Peeling is easy enough. You’ve all got your special ways i’m sure. Mine is crack the top, then the bottom, and roll ’em back and fort on the counter. the shell comes off like nothing. As for chopping, I think I’ve been doing this wrong my whole life. I just realized while writing this, that there is an easier way to perform this annoying chore.  If you halve the eggs, and remove the yolk, then chop only the whites into uniform pieces. Then mix the yolks with the mayo and add the whites afterwards. It’s a revalation! It works so well! This may have been a given to many of you, but my dumb ass just figured it out so take it easy. It took me 25 years to figure out that I should turn on the shower and let it warm up BEFORE I step in, so sometimes the obvious slips right past me. Hence, until now,  I’ve always tried to chop the eggs whole. Ugh. Anyway, for my egg salad, I like to keep it pretty simple. A bit of paprika and lots of pepper. My only ‘secret’ ingredient is scallions. Sometimes I might throw some dill, or even chopped cilantro in there, but not always. The only absolute with egg salad for me, is that you need lettuce on the sandwich. It’s optional on the chicken and tuna, but the egg needs that bit of green one side of the bread or something is missing.
A nice egg salad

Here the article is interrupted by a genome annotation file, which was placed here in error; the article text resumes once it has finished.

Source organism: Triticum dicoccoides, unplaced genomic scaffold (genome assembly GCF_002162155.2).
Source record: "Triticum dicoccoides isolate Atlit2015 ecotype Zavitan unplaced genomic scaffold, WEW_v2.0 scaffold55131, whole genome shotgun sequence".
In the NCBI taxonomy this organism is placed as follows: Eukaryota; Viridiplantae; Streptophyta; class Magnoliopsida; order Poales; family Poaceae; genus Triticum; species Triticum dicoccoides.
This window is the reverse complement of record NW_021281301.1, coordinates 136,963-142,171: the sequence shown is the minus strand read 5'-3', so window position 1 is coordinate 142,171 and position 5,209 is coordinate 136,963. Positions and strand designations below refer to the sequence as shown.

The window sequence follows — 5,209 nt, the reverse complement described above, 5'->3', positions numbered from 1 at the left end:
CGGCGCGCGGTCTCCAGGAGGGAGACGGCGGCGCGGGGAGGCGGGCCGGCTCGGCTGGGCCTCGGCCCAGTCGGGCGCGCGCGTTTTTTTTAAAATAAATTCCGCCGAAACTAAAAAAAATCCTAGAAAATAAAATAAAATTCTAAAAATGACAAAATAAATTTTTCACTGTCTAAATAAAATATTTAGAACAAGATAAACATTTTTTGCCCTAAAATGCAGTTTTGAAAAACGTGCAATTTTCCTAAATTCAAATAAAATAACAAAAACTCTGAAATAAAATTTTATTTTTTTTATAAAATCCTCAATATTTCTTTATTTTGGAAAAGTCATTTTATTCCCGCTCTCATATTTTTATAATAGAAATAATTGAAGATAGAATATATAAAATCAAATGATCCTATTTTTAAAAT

Now none of these are absolutes. Make your own Mayo salad sandwich however you like. Use peas, apples, walnuts and grapes for all I care.  Make yourself a little tuna waldorf if you like. Use avocado instead of mayo (I may try that). Try new stuff. If you like an herb, throw it in there. That’s how I got the tarragon in my chicken. These sandwiches are again, not at all fancy, unless you really want them to be. They’re a step above your average cold meat sandwich. Diners will serve them with fries soup or salad, which jumps them above bologna. It’s actually prepared and there is an actual recipe. They’re filling and about as un-pretentious as you can get for a restaurant sandwich. Best yet, everyone has their own way of doing it. Sandwiches are at their best when creative licence is not only available but inevitable.        . Recipes: (no exact measurements) Tuna Salad: 1 can of tuna (drained), 2 globs mayo, a couple squirts of yellow mustard, salt, pepper, lemon juice, 2-5 squirts of hot sauce, 1 or 2 baby dill pickles chopped, chopped red onion (about the same about as the pickles), a good amount of fresh dill (or dill from one of those squeeze tubes) Chicken Salad: Leftover chicken (chopped into small pieces), 2 globs mayo, a couple squirts of yellow mustard, 1 rib of celery chopped fine, chopped red onion equal to amount of celery, a good amount of celery seed, a good amount of dry tarragon, salt, pepper. Egg Salad: 4 boiled eggs (separate whites from yolks, chopped whites, mash yolks with mayo), 2 globs of mayo, a good amount of chopped scallions, salt, paprika, a good amount of pepper. So this was level 3. What’s level 4? Buckle Up. Next week is Grilled Cheese. Subscribe so you don’t miss it!